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Unit testing .NET Storm applications

When you're building Storm apps, the functionality lends itself to the usual suspects of automated testing: unit tests, to ensure your bolts behave correctly when they get the expected input, and integration tests to ensure your bolts and spouts connect up correctly and the topology as a whole functions correctly.

This post is about unit testing Storm components built in .NET, to be run on HDInsight.

Storm topologies are intended to process an unbounded stream of events, but a new style of programming doesn't mean you can afford to lose trusted quality-control tools. If the business logic in your bolts isn't tested, then you're postponing the finding of errors to the point when your topology is processing thousands of events per second. If the connections between components aren't tested, then you postpone finding errors till deployment time, when your whole topology will break.

For .NET Storm applications, you can test components in isolation, using the LocalContext class from the Microsoft.SCP.Net.SDK NuGet package. The local context is an object you use to build the tuples to test your component with:

var context = LocalContext.Get();  
var bolt = new SectorTimeBolt(context, sectorTimesTableMock.Object, racesTableMock.Object);  

The context and the component are closely coupled. When you instantiate a new component like this, the context sets itself up for the component, using the input and output schemas the component defines, and any custom serializer or deserializers.

That means your unit tests will be a little bit integration test-y.

To pre-load the context with tuples for the component under test, you first need to set the context up for the component which emits the tuples. So in this topology:

Race timing Storm topology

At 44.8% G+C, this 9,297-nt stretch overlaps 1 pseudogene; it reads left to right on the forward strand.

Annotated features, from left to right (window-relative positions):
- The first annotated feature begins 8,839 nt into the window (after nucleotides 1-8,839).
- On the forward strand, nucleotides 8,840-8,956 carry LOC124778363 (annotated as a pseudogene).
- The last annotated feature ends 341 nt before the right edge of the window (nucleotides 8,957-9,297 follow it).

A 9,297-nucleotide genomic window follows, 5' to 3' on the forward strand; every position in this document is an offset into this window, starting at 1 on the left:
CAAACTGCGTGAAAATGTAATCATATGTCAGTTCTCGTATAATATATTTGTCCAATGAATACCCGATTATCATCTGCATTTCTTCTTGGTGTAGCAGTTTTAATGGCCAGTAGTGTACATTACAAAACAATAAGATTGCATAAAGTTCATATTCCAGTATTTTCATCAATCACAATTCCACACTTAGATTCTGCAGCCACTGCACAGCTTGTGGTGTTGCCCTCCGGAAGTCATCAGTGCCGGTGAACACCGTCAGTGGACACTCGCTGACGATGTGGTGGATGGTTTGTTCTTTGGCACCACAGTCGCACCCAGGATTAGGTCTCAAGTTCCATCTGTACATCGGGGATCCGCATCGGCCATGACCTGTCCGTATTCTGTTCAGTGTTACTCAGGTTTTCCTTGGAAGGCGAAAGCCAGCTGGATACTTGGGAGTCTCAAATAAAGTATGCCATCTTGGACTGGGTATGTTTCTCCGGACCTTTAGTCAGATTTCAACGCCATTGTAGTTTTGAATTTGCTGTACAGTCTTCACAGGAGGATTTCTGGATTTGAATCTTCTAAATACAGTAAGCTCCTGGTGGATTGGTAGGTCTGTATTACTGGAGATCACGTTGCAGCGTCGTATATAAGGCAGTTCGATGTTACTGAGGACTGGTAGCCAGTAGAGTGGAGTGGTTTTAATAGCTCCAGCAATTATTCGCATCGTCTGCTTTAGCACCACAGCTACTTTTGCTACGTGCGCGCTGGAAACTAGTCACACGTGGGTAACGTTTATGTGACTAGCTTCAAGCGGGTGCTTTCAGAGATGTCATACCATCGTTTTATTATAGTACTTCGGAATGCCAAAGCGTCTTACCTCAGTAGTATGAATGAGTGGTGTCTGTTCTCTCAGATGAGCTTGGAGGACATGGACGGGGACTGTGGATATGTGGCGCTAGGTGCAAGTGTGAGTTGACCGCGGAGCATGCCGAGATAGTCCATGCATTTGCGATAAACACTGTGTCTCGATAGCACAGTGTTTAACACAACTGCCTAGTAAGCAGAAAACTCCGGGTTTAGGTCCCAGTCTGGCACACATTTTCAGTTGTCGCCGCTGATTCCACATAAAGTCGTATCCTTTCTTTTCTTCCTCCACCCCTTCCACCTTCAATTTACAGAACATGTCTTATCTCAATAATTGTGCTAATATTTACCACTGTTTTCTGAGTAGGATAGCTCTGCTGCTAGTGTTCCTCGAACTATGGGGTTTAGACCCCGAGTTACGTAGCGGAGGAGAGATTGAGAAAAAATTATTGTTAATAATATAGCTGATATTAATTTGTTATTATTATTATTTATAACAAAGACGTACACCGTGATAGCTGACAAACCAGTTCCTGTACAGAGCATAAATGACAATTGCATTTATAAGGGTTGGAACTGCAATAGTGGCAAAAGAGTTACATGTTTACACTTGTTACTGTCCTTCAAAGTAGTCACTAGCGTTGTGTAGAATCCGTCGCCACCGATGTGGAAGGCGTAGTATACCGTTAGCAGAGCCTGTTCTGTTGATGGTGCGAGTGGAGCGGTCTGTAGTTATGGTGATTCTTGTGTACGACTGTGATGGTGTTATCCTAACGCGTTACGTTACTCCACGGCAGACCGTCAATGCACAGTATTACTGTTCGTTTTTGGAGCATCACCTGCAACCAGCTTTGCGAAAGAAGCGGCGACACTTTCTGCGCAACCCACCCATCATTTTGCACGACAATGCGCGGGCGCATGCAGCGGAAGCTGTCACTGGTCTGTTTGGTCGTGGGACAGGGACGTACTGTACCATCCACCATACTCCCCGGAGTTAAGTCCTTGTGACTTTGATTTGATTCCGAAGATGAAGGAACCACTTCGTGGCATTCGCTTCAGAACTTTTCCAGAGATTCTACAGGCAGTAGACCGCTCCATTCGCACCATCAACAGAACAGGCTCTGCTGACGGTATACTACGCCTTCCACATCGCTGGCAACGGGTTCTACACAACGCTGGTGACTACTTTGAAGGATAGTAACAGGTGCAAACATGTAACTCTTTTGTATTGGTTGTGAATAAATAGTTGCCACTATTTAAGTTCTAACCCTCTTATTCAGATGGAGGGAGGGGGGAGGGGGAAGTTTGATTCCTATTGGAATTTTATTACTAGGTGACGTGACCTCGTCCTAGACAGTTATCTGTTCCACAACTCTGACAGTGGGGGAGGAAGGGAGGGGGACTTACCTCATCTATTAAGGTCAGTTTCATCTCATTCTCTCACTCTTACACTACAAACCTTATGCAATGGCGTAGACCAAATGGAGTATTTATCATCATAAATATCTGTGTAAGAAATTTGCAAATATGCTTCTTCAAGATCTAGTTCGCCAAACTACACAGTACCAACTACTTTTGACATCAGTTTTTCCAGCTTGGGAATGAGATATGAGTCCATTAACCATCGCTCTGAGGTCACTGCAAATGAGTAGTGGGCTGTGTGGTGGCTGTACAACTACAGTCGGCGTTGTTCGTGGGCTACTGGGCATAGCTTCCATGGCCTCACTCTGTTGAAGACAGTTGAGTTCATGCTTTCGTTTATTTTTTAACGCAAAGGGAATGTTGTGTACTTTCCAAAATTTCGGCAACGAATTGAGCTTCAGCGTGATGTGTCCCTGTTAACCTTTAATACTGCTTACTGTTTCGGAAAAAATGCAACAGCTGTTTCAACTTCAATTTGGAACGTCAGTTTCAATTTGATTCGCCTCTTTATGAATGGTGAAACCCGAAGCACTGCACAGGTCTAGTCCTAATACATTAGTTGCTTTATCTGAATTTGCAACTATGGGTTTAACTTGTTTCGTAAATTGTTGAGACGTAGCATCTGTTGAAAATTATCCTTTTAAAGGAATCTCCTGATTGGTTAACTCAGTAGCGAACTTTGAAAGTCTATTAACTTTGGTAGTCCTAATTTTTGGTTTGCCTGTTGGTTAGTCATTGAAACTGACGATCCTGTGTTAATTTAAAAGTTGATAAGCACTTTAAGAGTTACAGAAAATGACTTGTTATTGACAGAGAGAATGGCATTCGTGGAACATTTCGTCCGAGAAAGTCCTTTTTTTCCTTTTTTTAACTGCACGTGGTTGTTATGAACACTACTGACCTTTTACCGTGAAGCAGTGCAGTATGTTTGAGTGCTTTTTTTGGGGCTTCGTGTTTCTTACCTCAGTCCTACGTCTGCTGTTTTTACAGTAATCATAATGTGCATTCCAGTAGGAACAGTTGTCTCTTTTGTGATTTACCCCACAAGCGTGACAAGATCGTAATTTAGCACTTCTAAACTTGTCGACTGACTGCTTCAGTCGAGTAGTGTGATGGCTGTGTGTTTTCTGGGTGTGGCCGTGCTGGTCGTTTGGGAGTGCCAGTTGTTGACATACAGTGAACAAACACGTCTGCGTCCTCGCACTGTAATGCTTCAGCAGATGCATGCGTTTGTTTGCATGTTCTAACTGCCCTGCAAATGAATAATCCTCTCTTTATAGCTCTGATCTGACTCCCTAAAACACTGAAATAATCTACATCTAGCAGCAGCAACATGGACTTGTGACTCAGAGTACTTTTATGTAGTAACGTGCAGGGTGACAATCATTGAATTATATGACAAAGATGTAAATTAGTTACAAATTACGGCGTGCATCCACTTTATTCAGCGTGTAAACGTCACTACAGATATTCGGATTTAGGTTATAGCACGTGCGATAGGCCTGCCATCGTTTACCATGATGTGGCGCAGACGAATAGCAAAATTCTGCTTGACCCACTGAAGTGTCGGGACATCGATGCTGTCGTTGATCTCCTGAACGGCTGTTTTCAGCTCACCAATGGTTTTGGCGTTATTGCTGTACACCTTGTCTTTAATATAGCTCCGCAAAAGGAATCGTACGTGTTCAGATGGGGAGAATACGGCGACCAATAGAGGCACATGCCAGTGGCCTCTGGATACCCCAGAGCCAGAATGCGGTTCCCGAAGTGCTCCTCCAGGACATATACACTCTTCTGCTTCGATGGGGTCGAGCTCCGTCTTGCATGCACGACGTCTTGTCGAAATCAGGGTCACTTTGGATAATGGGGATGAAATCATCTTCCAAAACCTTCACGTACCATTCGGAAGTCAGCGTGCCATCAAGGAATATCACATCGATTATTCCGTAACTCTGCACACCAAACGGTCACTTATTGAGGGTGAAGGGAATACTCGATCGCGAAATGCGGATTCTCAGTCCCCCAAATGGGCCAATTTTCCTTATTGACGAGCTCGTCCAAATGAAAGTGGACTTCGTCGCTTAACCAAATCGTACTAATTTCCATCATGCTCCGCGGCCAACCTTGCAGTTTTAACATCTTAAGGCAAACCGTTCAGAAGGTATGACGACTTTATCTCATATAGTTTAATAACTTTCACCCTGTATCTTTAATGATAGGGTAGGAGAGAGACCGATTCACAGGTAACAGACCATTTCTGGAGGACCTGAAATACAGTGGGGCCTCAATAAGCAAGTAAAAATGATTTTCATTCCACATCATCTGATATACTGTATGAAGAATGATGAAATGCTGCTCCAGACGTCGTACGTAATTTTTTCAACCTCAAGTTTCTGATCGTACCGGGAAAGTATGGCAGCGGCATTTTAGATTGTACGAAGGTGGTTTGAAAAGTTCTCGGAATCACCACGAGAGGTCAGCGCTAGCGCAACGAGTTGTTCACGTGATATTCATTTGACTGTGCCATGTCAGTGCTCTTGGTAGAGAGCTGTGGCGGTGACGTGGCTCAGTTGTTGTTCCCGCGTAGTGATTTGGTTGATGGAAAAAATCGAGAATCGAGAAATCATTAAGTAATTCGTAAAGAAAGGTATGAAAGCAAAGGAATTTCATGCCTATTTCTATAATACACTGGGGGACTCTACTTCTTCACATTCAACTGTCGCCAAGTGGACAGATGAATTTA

If I want to unit test the SectorTimeBolt, I first need to set up LocalContext for the TimingEventBolt, so I can load it with tuples that look like they came from the Timing Event Bolt:

var context = LocalContext.Get();  
var emitterBolt = new TimingEventBolt(context, raceTimerTableMock.Object, timingEventsTableMock.Object);  

But then you don't need to actually use the emitting bolt, you can emit directly to the context - so your test isn't dependent on the behaviour of another component, just the configuration. Once the context has been configured from the emitter you can write tuples to it directly with Emit() and then persist the contents of the stream with WriteMsgQueueToFile().

One of my test setups looks like this, which emits 100 tuples to the local context:

for (var i = 0; i < 100; i++)  
{
    var timingEvent = new TimingEvent
    {
        RaceId = _raceId,
        TimerId = _timerId,
        RacerId = _racerIds[_Random.Next(0, 10)],
        Timestamp = (long)_Random.Next(1441097480, 1441101080) * 1000
    };
    context.Emit("timing-events", new List<object>() { _raceId, timingEvent }); }
    context.WriteMsgQueueToFile(_queuePath);
}

In the test execution, you set up the context to use the component you want to test - SectorTimeBolt - then read in the populated tuples with ReadFromFileToMsgQueue(), and grab them to a local list (actually a List<SCPTuple>) with RecvFromMsgQueue():

var context = LocalContext.Get();  
var bolt = new SectorTimeBolt(context, sectorTimesTableMock.Object, racesTableMock.Object);  
context.ReadFromFileToMsgQueue(_queuePath);  
var batch = context.RecvFromMsgQueue();  

Now you have a list of tuples which are correctly formatted to match the expected input, and you can dispense with LocalContext, re-creating your component with a mock context that you can verify against:

var contextMock = new Mock<Context>();  
bolt = new SectorTimeBolt(contextMock.Object, sectorTimesTableMock.Object, racesTableMock.Object);

foreach (var tuple in batch)  
{
    bolt.Execute(tuple);
}

contextMock.Verify(x => x.Emit("sector-times", It.IsAny<List<object>>()), Times.Never);  

In this case, my bolt is a batching component, and it should only emit tuples when the tick stream fires, which is why I verify the bolt never calls Emit(). That's a common pattern, and you can test the tick scenario entirely with a mock context and a StormTuple object:

var tuple = new StormTuple(new List<object>() { DateTime.UtcNow.ToUnixMilliseconds() }, 0, Constants.SYSTEM_TICK_STREAM_ID);

//more setup

var contextMock = new Mock<Context>();  
var bolt = new SectorTimeBolt(contextMock.Object, sectorTimesTableMock.Object, racesTableMock.Object);

bolt.Execute(tuple);

//assertions

The joins between components in Storm are what actually makes the application, so integration tests at that level are just as important as unit tests. I'll be posting soon on how to integration tests those joins, and the generation of the topology spec.


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Written by Elton Stoneman
Developer Advocate @docker | Microsoft MVP | Pluralsight Author